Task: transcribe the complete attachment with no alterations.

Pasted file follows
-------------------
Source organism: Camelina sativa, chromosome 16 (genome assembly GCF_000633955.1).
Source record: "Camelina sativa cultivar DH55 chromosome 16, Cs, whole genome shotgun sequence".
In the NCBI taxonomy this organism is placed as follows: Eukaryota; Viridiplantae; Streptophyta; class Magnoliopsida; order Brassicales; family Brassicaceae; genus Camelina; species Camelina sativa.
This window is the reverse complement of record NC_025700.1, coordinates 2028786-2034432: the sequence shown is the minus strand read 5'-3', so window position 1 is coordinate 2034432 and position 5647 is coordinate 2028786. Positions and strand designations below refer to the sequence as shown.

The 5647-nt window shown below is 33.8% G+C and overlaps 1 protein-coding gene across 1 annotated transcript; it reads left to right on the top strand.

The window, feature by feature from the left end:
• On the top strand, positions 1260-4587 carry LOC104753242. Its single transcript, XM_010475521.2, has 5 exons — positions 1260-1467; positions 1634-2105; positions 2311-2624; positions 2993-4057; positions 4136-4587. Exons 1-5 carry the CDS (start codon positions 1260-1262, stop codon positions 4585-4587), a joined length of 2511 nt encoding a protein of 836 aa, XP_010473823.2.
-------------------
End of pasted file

Source organism: Camelina sativa, chromosome 16 (genome assembly GCF_000633955.1).
Source record: "Camelina sativa cultivar DH55 chromosome 16, Cs, whole genome shotgun sequence".
In the NCBI taxonomy this organism is placed as follows: Eukaryota; Viridiplantae; Streptophyta; class Magnoliopsida; order Brassicales; family Brassicaceae; genus Camelina; species Camelina sativa.
This window is the reverse complement of record NC_025700.1, coordinates 2028786-2034432: the sequence shown is the minus strand read 5'-3', so window position 1 is coordinate 2034432 and position 5647 is coordinate 2028786. Positions and strand designations below refer to the sequence as shown.

The 5647-nt window shown below is 33.8% G+C and overlaps 1 protein-coding gene across 1 annotated transcript; it reads left to right on the top strand.

The window, feature by feature from the left end:
• On the top strand, positions 1260-4587 carry LOC104753242. Its single transcript, XM_010475521.2, has 5 exons — positions 1260-1467; positions 1634-2105; positions 2311-2624; positions 2993-4057; positions 4136-4587. Exons 1-5 carry the CDS (start codon positions 1260-1262, stop codon positions 4585-4587), a joined length of 2511 nt encoding a protein of 836 aa, XP_010473823.2.